Billy Uhl MC Hall of Fame

I of course did not write this article or take the photos, however I did copy from the AMA site and this I think should count for something.

Billy Uhl

Billy UhlRacing alongside his father at the International Six Days Trials in 1969, Billy Uhl won his first of five ISDT gold medals. At age 19, Uhl was one of the youngest riders ever to win a gold medal. In 1973, he was the top-performing American at the first-ever ISDT in the United States and won the Count Lurani Trophy, for the top performing U.S. rider at the event. After reinvigorating the Idaho State Trail System and beginning the Idaho State Parks Trail Ranger Program, Uhl became the Senior Instructor at OHV Training. He uses his trials experience to educate motorcycle, ATV, and snowmobile riders of all skill levels and teach trail design, building, and maintenance.

Uhl was born in Wooster, Ohio, on April 22, 1950. The Uhls moved frequently in the 1950s. By the time Billy was in the first grade, he’d lived in 28 states. The family finally settled in Idaho. His father, Herb, became a motorcycle dealer in Boise in the mid-1950s.

Herb was a motorcycle racer. At an early age, Billy followed in his father’s footsteps. At first little Billy rode on the tank of his dad’s bike. Billy started riding at age 8 on a Harley-Davidson 125cc two-stroke. He was so small he had to ride to his parent’s side to be able to stop because his legs couldn’t reach the ground. Later, as he gained confidence, he would start and stop on the side of a hill where he could quickly jump on or off the bike.

Later, Billy began racing on a 50cc Honda step-through that his father had modified. Honda used elements of Uhl’s design in its line of small off-road machines in the early 1960s. In his first cross-country race, Billy placed first in his class on the Honda. Racing against adults, Billy moved up the ranks and competed in motocross, trials, TT, hillclimb and dirt track events, turning pro at the age of 17.

Uhl became a promising motocross and flat-track racer. He scored well in Trans-AMA 250cc races in 1971 and was a leading novice flat track racer. He was even offered the opportunity to race flat-track with backing from BSA in 1968. However, it was in off-road events that Uhl excelled and he decided to focus his attention there. He won numerous state cross country championships and quickly became considered one of the top up-and-coming off-road talents in America.

His breakthrough came in 1969. He’d become a member of the International Six Days Trials (later changed to the International Six Days Enduro in 1981) as a last-minute substitute for an injured rider. He and Malcolm Smith were the only U.S. riders to score Gold Medals that year in West Germany. Uhl was one of the youngest in the history of the competition to win Gold.

Interestingly, Uhl went to the ISDT in Germany in 1969 with his father, who was also on the U.S. squad. They became the first father-son team to compete together and the German press followed them with great enthusiasm. In the road race special test, Billy’s stock Sachs was underpowered. His father realized the plight his son was in and temporarily slowed his more powerful bike to let Billy ride in his draft. That gave Billy the extra speed he needed and it helped him go on to win Gold that year.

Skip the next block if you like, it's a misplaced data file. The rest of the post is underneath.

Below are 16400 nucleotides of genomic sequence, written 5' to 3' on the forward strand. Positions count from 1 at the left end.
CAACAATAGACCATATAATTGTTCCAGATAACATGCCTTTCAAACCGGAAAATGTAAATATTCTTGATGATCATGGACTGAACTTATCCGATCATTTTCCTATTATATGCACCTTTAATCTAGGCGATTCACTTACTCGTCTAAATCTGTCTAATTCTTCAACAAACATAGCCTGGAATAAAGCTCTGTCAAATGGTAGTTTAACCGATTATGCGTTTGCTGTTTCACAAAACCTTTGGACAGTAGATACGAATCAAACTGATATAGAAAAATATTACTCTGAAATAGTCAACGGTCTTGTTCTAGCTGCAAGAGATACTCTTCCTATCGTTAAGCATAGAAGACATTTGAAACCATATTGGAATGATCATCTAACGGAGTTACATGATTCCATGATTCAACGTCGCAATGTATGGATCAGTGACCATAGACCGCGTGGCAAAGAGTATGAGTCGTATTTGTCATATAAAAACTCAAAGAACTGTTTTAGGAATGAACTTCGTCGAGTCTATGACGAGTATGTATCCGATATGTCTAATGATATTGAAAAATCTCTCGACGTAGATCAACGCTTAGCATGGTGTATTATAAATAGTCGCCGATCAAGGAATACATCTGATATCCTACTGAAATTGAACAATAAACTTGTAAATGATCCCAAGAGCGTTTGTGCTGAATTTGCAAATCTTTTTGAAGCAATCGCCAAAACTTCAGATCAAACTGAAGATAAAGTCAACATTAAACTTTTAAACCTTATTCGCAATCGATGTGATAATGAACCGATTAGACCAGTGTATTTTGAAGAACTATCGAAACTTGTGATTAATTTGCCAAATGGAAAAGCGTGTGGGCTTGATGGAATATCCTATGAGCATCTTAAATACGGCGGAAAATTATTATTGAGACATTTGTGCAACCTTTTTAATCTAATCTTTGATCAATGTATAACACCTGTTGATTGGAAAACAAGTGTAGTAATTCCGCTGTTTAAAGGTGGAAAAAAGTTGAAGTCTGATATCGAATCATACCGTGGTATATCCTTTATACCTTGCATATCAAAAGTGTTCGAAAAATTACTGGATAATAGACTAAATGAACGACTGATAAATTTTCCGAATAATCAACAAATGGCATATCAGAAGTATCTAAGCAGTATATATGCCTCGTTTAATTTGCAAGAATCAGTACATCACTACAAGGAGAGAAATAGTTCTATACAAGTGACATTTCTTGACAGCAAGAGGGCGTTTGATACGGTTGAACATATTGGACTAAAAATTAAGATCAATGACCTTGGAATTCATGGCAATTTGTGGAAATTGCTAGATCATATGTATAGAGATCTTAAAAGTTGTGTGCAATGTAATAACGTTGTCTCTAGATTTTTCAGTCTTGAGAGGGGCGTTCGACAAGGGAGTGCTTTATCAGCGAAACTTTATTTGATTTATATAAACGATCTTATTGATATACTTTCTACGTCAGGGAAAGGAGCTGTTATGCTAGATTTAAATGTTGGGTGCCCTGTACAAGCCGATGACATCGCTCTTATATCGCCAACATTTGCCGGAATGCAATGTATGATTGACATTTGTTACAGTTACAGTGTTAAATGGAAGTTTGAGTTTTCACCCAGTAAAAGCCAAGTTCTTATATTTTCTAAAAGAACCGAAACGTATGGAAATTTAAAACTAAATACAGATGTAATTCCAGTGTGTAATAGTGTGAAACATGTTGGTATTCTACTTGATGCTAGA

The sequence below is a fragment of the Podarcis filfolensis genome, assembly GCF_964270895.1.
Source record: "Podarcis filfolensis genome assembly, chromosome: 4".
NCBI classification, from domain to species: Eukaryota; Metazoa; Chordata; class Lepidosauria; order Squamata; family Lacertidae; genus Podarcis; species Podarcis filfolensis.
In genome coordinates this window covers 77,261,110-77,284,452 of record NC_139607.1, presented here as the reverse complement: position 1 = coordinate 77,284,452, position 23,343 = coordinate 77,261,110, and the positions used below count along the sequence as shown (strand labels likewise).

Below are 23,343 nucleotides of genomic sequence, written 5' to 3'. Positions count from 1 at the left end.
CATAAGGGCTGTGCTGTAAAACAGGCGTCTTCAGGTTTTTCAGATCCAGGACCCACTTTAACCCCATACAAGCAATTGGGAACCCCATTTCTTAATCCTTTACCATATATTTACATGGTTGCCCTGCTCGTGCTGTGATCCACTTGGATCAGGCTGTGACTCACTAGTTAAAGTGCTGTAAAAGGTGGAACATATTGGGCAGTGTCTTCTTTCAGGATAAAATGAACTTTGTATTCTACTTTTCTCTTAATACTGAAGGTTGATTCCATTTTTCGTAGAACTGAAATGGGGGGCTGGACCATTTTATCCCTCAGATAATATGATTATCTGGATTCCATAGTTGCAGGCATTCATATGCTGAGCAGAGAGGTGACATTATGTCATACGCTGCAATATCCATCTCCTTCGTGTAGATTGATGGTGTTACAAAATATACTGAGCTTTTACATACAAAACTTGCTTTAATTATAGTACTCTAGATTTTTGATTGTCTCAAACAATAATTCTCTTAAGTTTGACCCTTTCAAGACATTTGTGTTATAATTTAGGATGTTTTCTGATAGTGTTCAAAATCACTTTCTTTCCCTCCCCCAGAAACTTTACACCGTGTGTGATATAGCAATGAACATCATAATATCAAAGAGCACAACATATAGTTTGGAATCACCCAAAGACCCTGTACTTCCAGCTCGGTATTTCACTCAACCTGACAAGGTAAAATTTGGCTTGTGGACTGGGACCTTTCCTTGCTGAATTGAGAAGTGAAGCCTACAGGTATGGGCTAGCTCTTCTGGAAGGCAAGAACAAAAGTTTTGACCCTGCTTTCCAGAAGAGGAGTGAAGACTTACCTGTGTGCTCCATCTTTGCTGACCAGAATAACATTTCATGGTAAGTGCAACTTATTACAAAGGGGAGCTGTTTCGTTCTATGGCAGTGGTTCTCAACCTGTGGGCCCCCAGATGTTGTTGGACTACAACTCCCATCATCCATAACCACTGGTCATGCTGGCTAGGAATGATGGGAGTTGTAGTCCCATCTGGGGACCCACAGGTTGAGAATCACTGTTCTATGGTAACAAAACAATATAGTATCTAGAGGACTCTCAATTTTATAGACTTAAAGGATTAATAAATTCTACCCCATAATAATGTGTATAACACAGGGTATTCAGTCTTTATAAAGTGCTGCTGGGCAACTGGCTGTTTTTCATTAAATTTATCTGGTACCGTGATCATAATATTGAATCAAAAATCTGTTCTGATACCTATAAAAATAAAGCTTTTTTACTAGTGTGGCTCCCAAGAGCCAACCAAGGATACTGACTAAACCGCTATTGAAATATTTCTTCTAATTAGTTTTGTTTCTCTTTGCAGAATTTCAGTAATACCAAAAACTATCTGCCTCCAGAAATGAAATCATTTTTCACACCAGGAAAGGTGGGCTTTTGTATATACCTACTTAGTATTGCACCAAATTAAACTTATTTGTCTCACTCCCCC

"That was my first time ever racing in a timed event," Uhl said. "I’d always ridden cross country type events. I wasn’t sure what was going on when I came to my first checkpoint, it was a totally new experience for me."

The German spectators in ’69 became fans of Uhl and his father. In the road race special test, the crowd showed their enthusiasm by throwing their hats up in the air as the father-son pair sped by.

Uhl returned to the ISDT in 1970 and earned a Bronze. In 1971, Uhl had a good ride going at the Isle of Man ISDT when his Puch broke a motor late in the Six Days. It was the only time he didn’t finish the event.

Uhl was named to the U.S. ISDT Trophy team for the first time in 1972. That year in Czechoslovakia Uhl again won a Gold riding a Penton. The American Trophy Team was given the Watling Trophy that year, awarded for best effort or most improved.

The zenith of Uhl’s participation in the ISDT competition came in 1973 when the U.S. hosted the prestigious international competition in Dalton, Massachusetts. That year, riding for the Trophy team, Uhl once again earned Gold and was the top scoring American riding a 125cc Penton. Sadly his mother passed away while attending the event that year. She had been battling illness and her last wish was to see her son compete in the race on American soil.

"That was probably my biggest achievement in racing," Uhl explained. "At the same time it was an incredible low spot in my life with my mother’s passing."

In 1975 he was given the Motorcyclist magazine All-Star Award.

During the 1970s Uhl began writing a regular column in Cycle News called "Down the Trail with Billy Uhl."

Uhl continued participating in the ISDT through 1977, only missing 1975 when Can-Am pulled its support at the eleventh hour. By the 1977 season, he was having serious problems with carpal tunnel syndrome. His last competitive motorcycle racing event was the 1977 Olympiad. After that, he retired from competition and for a time left motorcycling behind.